Jennifer will give a great write up as usual on her blog, I have a few observations about my day. I was at the front of my starting pen so was able to get away reasonably sharpish, out of the Olympic Park and down the deserted and empty A12. Dual carriageway. In the middle of London!

Pretty soon I was through the Limehouse tunnel, into the City and whizzing past the Tower of London. With groups forming, fast ones on the right, slower coaches on the left, there was always a wheel to follow. And with no junctions, no traffic, no signals to obey, and barely a rise in the road, it was a blast through the City and West End and out across Chiswick Bridge and into Richmond Park. I think I covered the first 20 miles in the first hour.

Despite the crowded road the standard of riding was actually better than on many a sportive I have been on recently. And there were crowds of people cheering us on by the side of the road. Particularly in some of the town centres, Richmond, Kingston, Pyrford, and special mention to Dorking!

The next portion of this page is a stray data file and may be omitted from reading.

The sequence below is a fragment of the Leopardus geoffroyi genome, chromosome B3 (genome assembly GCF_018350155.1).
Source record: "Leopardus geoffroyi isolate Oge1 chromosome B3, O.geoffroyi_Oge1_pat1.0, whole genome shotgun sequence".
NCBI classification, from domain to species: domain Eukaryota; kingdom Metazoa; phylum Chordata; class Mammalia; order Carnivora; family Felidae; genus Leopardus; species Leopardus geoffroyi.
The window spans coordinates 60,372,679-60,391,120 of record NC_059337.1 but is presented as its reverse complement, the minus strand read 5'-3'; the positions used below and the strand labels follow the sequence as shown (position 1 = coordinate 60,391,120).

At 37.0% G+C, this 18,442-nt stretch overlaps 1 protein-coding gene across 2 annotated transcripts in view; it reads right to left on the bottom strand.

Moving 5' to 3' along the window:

A couple of small hills, Leith and Box, slowed progress a bit out in Surrey. But once over those I seemed to collect a few groups behind me too and if anything, the pace intensified. It certainly did after I topped up on full-fat coke a gel and an energy bar, although this didn't do much for my stomach's sense of well-being! The food stops were OK, but a bit chaotic, so I preferred to stay self-sufficient.